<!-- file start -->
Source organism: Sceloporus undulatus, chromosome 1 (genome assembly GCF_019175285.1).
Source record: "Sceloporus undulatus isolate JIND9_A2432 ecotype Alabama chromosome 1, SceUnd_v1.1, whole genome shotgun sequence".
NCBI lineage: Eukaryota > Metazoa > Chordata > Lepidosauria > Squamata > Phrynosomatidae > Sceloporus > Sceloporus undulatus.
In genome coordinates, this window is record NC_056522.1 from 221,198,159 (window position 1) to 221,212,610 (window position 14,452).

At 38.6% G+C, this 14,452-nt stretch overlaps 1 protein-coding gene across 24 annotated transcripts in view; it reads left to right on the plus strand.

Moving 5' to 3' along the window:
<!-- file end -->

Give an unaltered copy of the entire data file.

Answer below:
Source organism: Sceloporus undulatus, chromosome 1 (genome assembly GCF_019175285.1).
Source record: "Sceloporus undulatus isolate JIND9_A2432 ecotype Alabama chromosome 1, SceUnd_v1.1, whole genome shotgun sequence".
NCBI lineage: Eukaryota > Metazoa > Chordata > Lepidosauria > Squamata > Phrynosomatidae > Sceloporus > Sceloporus undulatus.
In genome coordinates, this window is record NC_056522.1 from 221,198,159 (window position 1) to 221,212,610 (window position 14,452).

At 38.6% G+C, this 14,452-nt stretch overlaps 1 protein-coding gene across 24 annotated transcripts in view; it reads left to right on the plus strand.

Moving 5' to 3' along the window: